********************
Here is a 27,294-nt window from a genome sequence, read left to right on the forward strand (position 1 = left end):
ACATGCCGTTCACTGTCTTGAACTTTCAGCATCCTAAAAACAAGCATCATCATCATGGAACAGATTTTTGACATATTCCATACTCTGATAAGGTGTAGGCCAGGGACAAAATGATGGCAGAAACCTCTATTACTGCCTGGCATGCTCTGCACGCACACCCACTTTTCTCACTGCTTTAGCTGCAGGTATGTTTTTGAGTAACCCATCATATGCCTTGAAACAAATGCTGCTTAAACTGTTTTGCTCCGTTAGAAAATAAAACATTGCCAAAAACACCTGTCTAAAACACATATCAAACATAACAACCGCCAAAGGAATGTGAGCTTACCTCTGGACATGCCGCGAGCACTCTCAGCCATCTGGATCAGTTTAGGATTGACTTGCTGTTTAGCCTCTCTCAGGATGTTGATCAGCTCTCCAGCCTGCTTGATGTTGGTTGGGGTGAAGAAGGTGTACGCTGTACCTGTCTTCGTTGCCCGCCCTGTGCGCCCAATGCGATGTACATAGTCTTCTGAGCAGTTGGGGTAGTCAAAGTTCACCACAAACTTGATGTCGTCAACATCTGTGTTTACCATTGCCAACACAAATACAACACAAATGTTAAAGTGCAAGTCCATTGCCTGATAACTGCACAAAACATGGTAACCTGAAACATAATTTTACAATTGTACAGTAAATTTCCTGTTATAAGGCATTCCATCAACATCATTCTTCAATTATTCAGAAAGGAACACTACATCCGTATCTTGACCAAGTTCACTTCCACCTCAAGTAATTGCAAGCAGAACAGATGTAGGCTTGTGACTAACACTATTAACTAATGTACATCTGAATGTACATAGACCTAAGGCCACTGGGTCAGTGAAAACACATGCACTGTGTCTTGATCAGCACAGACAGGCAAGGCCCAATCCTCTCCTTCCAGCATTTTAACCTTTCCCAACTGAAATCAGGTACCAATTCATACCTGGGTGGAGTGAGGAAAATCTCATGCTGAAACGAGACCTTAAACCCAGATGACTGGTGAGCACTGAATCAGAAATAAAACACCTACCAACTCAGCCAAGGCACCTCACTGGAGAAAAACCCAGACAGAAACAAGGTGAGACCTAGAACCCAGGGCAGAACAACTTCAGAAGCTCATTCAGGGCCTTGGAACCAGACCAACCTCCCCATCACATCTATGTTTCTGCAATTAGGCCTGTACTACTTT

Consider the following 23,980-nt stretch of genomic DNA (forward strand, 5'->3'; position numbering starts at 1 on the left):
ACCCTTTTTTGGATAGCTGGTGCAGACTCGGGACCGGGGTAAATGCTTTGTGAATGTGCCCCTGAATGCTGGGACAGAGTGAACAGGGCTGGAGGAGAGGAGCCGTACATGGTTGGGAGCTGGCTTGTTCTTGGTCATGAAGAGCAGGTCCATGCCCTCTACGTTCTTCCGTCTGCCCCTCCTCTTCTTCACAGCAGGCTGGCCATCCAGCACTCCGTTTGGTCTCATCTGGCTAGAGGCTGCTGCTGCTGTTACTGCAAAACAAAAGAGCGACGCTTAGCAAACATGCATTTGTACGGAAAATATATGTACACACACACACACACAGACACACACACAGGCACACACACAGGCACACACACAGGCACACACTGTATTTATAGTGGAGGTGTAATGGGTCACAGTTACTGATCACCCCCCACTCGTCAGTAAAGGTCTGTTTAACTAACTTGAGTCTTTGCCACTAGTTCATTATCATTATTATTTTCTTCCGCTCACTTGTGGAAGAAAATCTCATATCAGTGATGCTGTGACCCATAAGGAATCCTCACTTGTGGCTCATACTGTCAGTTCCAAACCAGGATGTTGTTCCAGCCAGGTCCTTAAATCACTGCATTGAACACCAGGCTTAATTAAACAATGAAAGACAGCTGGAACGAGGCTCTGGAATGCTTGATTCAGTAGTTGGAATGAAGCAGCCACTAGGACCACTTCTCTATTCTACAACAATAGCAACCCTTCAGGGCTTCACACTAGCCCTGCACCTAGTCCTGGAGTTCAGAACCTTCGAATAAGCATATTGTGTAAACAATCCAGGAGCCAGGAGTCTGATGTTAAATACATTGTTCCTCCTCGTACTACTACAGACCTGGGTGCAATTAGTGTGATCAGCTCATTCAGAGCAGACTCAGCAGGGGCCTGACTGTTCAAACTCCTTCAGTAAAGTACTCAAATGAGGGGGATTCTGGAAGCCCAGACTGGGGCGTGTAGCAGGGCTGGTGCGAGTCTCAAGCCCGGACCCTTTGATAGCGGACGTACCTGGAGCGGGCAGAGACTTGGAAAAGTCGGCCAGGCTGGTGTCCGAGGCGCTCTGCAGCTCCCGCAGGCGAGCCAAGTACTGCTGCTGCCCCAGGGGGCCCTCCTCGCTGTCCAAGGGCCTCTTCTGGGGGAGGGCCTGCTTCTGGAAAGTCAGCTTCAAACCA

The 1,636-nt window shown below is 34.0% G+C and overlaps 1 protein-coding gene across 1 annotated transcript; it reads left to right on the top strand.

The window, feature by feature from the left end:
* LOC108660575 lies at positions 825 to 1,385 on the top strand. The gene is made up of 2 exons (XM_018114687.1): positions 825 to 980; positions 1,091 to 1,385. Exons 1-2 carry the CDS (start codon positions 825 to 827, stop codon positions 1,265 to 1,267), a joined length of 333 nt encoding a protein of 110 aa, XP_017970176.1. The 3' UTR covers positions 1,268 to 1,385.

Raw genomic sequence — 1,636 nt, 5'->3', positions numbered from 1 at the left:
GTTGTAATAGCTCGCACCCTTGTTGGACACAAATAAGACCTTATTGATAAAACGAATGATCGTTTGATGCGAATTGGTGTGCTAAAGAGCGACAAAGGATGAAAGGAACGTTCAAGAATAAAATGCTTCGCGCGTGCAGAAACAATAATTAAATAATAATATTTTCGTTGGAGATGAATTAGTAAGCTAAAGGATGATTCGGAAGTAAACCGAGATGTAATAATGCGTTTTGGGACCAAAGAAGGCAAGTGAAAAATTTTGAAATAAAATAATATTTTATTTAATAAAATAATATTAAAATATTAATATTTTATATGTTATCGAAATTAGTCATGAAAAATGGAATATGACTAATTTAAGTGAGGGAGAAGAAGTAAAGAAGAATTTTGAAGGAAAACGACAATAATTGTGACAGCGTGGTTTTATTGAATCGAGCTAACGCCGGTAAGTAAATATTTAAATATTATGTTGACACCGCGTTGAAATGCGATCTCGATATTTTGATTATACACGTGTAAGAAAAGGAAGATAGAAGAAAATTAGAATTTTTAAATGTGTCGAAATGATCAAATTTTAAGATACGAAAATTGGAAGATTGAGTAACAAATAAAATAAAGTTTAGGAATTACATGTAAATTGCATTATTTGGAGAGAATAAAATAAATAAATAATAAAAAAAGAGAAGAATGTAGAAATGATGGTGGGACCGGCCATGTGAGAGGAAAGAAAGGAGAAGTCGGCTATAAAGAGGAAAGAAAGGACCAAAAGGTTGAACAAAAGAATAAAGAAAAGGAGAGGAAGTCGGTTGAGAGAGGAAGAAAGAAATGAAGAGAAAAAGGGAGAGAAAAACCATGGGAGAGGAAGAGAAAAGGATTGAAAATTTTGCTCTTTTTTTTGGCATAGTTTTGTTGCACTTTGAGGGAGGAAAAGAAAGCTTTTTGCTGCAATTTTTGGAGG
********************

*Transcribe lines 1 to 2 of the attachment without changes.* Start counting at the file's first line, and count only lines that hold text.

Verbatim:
Here is a 27,294-nt window from a genome sequence, read left to right on the forward strand (position 1 = left end):
ACATGCCGTTCACTGTCTTGAACTTTCAGCATCCTAAAAACAAGCATCATCATCATGGAACAGATTTTTGACATATTCCATACTCTGATAAGGTGTAGGCCAGGGACAAAATGATGGCAGAAACCTCTATTACTGCCTGGCATGCTCTGCACGCACACCCACTTTTCTCACTGCTTTAGCTGCAGGTATGTTTTTGAGTAACCCATCATATGCCTTGAAACAAATGCTGCTTAAACTGTTTTGCTCCGTTAGAAAATAAAACATTGCCAAAAACACCTGTCTAAAACACATATCAAACATAACAACCGCCAAAGGAATGTGAGCTTACCTCTGGACATGCCGCGAGCACTCTCAGCCATCTGGATCAGTTTAGGATTGACTTGCTGTTTAGCCTCTCTCAGGATGTTGATCAGCTCTCCAGCCTGCTTGATGTTGGTTGGGGTGAAGAAGGTGTACGCTGTACCTGTCTTCGTTGCCCGCCCTGTGCGCCCAATGCGATGTACATAGTCTTCTGAGCAGTTGGGGTAGTCAAAGTTCACCACAAACTTGATGTCGTCAACATCTGTGTTTACCATTGCCAACACAAATACAACACAAATGTTAAAGTGCAAGTCCATTGCCTGATAACTGCACAAAACATGGTAACCTGAAACATAATTTTACAATTGTACAGTAAATTTCCTGTTATAAGGCATTCCATCAACATCATTCTTCAATTATTCAGAAAGGAACACTACATCCGTATCTTGACCAAGTTCACTTCCACCTCAAGTAATTGCAAGCAGAACAGATGTAGGCTTGTGACTAACACTATTAACTAATGTACATCTGAATGTACATAGACCTAAGGCCACTGGGTCAGTGAAAACACATGCACTGTGTCTTGATCAGCACAGACAGGCAAGGCCCAATCCTCTCCTTCCAGCATTTTAACCTTTCCCAACTGAAATCAGGTACCAATTCATACCTGGGTGGAGTGAGGAAAATCTCATGCTGAAACGAGACCTTAAACCCAGATGACTGGTGAGCACTGAATCAGAAATAAAACACCTACCAACTCAGCCAAGGCACCTCACTGGAGAAAAACCCAGACAGAAACAAGGTGAGACCTAGAACCCAGGGCAGAACAACTTCAGAAGCTCATTCAGGGCCTTGGAACCAGACCAACCTCCCCATCACATCTATGTTTCTGCAATTAGGCCTGTACTACTTT